Literary Slumming: Slang and Class in Nineteenth-Century France applies a sociolinguistic approach to the representation of slang in French literature and dictionaries to reveal the ways in which upper-class writers, lexicographers, literary critics, and bourgeois readers participated in a sociolinguistic concept the author refers to as “literary slumming”, or the appropriation of lower-class and criminal language and culture. Through an analysis of spoken and embodied manifestations of the anti-language of slang in the works of Eugène François Vidocq, Honoré de Balzac, Eugène Sue, Victor Hugo, the Goncourt Brothers, and Émile Zola, Literary Slumming argues that the nineteenth-century French literary discourse on slang led to the emergence of this sociolinguistic phenomenon that prioritized lower-class and criminal life and culture in a way that ultimately expanded class boundaries and increased visibility and agency for minorities within the public sphere.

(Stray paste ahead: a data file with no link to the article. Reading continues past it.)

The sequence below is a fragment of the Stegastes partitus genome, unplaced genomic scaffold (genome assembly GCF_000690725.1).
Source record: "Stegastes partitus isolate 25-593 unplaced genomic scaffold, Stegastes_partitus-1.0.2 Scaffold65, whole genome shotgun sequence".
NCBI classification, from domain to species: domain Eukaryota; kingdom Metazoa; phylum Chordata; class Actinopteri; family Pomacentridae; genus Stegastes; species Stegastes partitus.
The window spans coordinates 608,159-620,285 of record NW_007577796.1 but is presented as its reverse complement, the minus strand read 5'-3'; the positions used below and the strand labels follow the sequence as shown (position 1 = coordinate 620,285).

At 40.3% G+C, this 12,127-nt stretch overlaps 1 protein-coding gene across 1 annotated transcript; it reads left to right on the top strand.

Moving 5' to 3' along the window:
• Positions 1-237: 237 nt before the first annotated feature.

Eliza Jane Smith is assistant professor of French and Francophone studies at the University of San Diego.
Introduction: Literary Slumming in Nineteenth-Century France
Prologue: Slang as Premodern Anti-Language
Chapter 1: Slang as Criminal Code
Chapter 2: Slang as Embodied Language
Chapter 3: Slang as Language Politics
Chapter 4: Slang as the Language of Misery
Chapter 5: Slang as the Language of Parisians
Chapter 6: Slang as the Language of Whores
Epilogue: Literary Slumming Across Cultures